In contrast, the three smoke-free casinos surveyed had pollution levels as low as the outdoors. In more than nine-of-ten smoking casinos in the survey, the indoor pollution levels exceeded the World Health Organization standard for fine particulate matter.

"Casino patrons are gambling not only with their money, but with their health, and the odds are stacked against them," said Hildemann. "Casinos have always been huge draws, but in recent years we've seen an increase of family activities tied to casinos. So in addition to seniors, the health risks are starting to reach new, more vulnerable populations, particularly children."

The pervasive secondhand smoke indoors poses an even graver health threat to casino workers. In the new study, using published data measuring the levels of cotinine, a biomarker of tobacco that shows up in human tissue, Hildemann and colleagues added to earlier results and found amounts of cotinine in casino dealers who are nonsmokers were higher than in 95 percent of the nonsmoking U.S. population. Nevada casino dealers have triple the asthma rates of the general state population.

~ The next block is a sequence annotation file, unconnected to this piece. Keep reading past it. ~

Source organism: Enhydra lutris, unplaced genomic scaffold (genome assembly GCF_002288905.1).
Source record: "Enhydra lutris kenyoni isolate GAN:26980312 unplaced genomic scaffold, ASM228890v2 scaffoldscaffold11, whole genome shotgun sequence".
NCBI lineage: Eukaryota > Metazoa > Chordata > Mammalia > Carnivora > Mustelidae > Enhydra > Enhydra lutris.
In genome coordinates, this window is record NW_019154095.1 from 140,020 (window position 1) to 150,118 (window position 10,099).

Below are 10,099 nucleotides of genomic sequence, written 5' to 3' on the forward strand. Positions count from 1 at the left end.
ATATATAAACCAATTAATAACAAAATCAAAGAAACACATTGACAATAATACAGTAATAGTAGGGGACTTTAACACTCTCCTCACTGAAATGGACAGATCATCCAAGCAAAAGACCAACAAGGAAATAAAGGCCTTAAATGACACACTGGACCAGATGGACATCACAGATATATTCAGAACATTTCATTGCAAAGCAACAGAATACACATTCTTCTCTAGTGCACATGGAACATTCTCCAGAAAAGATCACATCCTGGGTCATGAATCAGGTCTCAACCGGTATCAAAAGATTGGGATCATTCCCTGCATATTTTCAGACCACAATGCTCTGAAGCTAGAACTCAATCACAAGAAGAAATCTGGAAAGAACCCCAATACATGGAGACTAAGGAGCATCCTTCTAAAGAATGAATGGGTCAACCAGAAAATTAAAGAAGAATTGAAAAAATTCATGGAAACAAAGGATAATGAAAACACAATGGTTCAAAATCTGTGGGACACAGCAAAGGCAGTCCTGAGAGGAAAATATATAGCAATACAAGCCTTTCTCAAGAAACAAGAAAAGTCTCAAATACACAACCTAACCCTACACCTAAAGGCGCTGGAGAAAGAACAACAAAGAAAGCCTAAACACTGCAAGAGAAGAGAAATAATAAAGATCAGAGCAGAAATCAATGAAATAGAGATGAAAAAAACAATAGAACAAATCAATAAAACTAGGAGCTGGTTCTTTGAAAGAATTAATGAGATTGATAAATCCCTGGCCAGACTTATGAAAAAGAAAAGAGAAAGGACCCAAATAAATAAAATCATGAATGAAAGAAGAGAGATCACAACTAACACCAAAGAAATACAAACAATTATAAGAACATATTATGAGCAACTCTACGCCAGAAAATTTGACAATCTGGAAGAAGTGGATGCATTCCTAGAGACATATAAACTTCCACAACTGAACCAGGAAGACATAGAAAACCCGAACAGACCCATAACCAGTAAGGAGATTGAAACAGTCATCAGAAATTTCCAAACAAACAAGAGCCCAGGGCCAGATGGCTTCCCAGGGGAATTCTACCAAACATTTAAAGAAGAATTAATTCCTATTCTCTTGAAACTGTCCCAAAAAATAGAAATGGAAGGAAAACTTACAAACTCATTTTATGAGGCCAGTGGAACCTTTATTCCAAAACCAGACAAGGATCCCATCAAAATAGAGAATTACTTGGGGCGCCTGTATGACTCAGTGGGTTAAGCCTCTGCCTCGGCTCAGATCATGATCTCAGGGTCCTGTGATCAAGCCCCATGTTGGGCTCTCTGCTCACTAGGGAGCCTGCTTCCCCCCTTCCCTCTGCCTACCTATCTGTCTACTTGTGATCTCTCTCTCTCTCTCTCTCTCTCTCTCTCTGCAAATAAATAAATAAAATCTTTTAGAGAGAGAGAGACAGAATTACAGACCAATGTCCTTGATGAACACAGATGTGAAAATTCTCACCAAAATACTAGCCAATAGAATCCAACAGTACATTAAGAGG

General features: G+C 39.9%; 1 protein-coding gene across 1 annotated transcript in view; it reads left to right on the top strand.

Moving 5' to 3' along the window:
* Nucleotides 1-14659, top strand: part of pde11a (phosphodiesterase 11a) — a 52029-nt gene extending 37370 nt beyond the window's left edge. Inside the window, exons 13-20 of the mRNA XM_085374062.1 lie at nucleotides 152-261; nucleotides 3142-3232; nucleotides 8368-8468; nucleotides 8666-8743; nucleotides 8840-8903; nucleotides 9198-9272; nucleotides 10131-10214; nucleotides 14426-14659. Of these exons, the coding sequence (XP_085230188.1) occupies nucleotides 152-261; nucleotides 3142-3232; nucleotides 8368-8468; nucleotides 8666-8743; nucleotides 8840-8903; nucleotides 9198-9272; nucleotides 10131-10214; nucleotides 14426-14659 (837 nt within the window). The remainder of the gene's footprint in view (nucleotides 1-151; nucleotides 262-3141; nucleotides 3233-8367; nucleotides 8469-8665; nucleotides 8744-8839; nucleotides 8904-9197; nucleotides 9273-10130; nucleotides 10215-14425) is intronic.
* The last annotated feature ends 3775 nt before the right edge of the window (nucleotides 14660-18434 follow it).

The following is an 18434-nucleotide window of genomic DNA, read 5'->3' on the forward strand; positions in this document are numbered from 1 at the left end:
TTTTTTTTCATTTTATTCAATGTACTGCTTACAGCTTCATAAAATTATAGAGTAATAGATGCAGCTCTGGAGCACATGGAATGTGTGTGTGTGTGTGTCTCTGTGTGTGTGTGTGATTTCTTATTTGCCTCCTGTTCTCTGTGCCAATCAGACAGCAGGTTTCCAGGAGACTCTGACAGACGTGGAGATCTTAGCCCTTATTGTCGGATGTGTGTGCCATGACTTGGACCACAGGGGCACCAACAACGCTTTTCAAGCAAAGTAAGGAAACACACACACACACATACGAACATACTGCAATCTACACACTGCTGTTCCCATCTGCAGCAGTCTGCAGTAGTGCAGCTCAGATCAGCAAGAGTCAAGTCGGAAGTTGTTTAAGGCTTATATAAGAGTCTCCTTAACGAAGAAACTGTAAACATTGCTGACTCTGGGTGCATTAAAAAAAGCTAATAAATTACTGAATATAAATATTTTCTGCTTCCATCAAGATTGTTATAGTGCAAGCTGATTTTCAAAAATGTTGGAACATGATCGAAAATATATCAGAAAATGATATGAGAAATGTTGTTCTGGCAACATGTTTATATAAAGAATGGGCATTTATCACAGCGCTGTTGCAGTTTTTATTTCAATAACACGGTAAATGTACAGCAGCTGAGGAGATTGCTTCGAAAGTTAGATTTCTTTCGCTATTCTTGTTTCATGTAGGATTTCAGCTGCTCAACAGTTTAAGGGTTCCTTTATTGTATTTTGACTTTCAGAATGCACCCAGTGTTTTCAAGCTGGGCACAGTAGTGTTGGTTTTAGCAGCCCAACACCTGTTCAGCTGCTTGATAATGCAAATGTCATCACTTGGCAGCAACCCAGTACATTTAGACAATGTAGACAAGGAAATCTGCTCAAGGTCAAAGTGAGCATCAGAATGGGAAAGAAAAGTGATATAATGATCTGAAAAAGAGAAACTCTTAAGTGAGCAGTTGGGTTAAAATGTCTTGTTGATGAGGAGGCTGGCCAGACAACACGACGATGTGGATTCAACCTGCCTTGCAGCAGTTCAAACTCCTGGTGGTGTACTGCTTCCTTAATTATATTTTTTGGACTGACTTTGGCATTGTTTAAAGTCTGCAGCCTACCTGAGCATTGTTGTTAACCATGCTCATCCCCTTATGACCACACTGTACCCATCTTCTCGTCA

"Cotinine levels in these nonsmoking workers – who were exposed only while at work – significantly increased between the beginning and the end of their work shift. Similar results have been found in casino patrons with shorter exposures. This is clearly due to secondhand smoke in the casino," said James Repace, a biophysicist and visiting assistant clinical professor at Tufts University School of Medicine.

The study was funded by the Flight Attendant Medical Research Institute.

Andrew Myers is associate director of communications at the School of Engineering.

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Contact

Andrew Myers, School of Engineering: (650) 736-2245, admyers@stanford.edu

Dan Stober, Stanford News Service: (650) 721-6965, dstober@stanford.edu

Comment

Lynn Hildemann, Civil and Environmental Engineering: (650) 723-0819, hildemann@stanford.edu